It is thought that the first badge, cut in 1916, was that of the London Rifle Brigade. Naturally, other regiments, not to be outdone, quickly followed suit and the hillside blossomed with regimental badges and other chalk images. By the end of World War I there were some twenty badges on the hillside. This number declined over the interwar years and in WW2 they were all covered because it was thought that enemy bombers could use the badges as a waypoint. After WW2 only five badges survived. The Fovant Home Guard decided to restore the badges after their burial and built two new badges (Royal Wiltshire Yeomanry and The Wiltshire Regiment) regiments to which the Fovant Home Guard were attached.

The Fovant Home Guard morphed into the Fovant Badges Society the charity that currently maintains all the badges. In 1970 a further badge was cut by serving soldiers, that of the Royal Corps of Signals, to mark the 50th anniversary of the Corps’ foundation.

In the run up to the Centenary of WW1 the Fovant Badge’s Society decided to mark the Centenary of the first badge being constructed with the construction of a new badge. Research indicated that the first badge was probably the London Rifle Brigade’s badge which was constructed in 1916. The Society asked its Publications and Publicity Officer, Richard Bullard, who then lived in Fovant, to project manage this task. Concurrent with the, what was called, The Centenary Badge Project, the Society also wanted to encourage younger people to become involved with the Badges story. Southampton University History and Archaeology Departments were contacted and became involved in the project. A successful application for funds was made to The Heritage Lottery Fund and the project then progressed rapidly. Historic England were also contacted to seek permission to build the Centenary Badge.

Southampton Universities help was invaluable with local history projects involving undergraduates and local schools raising awareness of the badges. The Archaeological Department played a crucial role in the project. Ground radar was used to check that the location of the Centenary Badge would not disturb any underlying archaeology. Meanwhile Richard Bullard contacted Fovant’s resident artist and well-known designer Rupert Williamson to progress the design.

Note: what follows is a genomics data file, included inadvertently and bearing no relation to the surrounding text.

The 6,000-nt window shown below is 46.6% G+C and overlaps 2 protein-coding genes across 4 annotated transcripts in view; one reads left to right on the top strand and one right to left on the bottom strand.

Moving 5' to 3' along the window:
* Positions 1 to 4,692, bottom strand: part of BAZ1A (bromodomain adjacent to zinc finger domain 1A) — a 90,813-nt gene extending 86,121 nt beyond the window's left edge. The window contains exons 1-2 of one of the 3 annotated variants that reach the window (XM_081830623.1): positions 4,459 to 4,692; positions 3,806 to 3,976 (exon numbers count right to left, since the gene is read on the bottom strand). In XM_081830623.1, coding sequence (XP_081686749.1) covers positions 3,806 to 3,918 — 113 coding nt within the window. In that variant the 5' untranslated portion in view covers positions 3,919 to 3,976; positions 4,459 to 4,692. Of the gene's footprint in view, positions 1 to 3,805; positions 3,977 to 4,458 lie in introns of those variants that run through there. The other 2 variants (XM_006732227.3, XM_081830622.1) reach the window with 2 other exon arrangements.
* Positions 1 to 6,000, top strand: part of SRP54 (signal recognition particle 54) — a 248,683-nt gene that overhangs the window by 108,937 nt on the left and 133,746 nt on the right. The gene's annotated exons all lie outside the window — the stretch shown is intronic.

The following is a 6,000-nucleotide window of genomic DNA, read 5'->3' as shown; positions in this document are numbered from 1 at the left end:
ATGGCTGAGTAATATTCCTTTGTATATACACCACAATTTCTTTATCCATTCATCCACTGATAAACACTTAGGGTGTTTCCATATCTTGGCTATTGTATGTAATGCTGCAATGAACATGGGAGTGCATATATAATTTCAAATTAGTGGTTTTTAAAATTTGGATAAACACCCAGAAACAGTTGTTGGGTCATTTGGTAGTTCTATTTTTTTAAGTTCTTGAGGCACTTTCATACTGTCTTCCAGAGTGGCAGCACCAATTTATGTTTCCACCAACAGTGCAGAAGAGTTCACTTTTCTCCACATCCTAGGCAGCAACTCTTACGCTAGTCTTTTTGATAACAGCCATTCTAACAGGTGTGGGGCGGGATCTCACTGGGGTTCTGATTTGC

Both Richard and Rupert favoured a peace theme with, ideally, some input from the German Bundeswehr and the British Army. Rupert progressed the design with sketch ideas, a dove, carrying a a laurel to a poppy and including the two dates 1916 and 2016 framing a poppy symbol which has such significance throughout the UK and beyond.  This was presented with photomontages of the badges on the hillside

Richard and Rupert decided to make a full size (around 25m square) series of templates from white polythene sheet that would be placed on the hillside to mark where the turf should be cut.  

The summer of 2016 saw over 50 various volunteers, including serving soldiers of the Royal Corp of Signals, local people and not so local people all working on the hillside cutting the shallow trenches and then dragging bags of chalk down the hillside to fill the trenches. It must be said though that the bulk of the work was completed by 15 or so staff and undergraduate students from Southampton University Archaeology Department. During this work, several artifacts were discovered by the students. Interestingly, the various scans of the interior of the Chiselbury Ring suggested that a series of round houses were located within the bank and ditch enclosure, so humanity have been up on that hill for some time!